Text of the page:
It certainly excludes cooperation not only with the top regime leaders, but also with representatives of state institutions. Europe has not to date adequately thought through how its interests, as laid out above, can be pursued under the assumption that the Assad regime survives. One thing is clear: If the EU member states break ranks towards Damascus they risk losing even the little influence they might have had. Only if the funding of reconstruction, the resumption of diplomatic relations and sanctions relief are advanced collectively and deliberately can they generate positive political momentum.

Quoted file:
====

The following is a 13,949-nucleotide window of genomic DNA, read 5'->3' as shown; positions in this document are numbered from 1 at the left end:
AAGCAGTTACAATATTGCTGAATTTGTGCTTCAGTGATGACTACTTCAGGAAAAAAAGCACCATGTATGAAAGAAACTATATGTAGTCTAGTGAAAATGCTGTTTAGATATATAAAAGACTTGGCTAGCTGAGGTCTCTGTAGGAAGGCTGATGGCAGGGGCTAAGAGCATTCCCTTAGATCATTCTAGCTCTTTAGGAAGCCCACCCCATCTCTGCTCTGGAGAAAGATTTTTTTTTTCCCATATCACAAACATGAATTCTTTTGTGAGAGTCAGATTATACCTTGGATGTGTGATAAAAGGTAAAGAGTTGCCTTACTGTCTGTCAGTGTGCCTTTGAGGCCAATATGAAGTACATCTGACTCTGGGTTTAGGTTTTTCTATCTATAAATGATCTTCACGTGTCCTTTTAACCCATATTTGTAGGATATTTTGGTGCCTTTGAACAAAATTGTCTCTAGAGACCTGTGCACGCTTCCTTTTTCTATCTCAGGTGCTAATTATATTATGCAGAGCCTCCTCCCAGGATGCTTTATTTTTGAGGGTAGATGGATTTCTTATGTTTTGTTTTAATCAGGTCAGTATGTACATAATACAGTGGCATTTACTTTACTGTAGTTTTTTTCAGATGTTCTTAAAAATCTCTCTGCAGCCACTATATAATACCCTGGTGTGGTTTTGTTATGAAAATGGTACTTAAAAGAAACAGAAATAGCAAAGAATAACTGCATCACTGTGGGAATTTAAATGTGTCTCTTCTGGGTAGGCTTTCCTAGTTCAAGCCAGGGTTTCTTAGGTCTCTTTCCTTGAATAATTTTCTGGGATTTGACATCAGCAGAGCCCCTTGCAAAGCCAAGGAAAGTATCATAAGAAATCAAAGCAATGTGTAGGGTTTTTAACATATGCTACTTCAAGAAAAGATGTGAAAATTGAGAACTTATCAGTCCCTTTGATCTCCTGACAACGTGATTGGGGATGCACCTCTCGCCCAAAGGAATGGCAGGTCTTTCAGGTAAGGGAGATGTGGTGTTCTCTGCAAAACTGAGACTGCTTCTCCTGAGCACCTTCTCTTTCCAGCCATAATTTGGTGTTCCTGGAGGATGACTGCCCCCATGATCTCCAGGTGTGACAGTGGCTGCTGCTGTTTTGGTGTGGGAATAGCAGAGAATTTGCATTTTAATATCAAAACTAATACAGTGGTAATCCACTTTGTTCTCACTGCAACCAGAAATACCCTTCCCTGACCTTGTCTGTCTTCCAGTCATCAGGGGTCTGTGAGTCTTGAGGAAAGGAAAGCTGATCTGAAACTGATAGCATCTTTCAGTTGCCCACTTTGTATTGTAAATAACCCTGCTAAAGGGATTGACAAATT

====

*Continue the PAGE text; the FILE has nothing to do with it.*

Hama, Homs, Siria
It would therefore make sense to adjust the European approach to better correspond to current realities, bring European interests and instruments into line, and make the most effective possible use of the little influence that Europe can have. Their prime concern is consolidating their grip on power. Everything else is subordinate to that, even at the expense of large parts of the population. First and foremost, Europe should considerably step up diplomatic activity. And Europe rightly stresses that the countries responsible for stoking the conflict or for causing war damage bear a special obligation to finance the reconstruction.
Reconstruction in Syria - SWP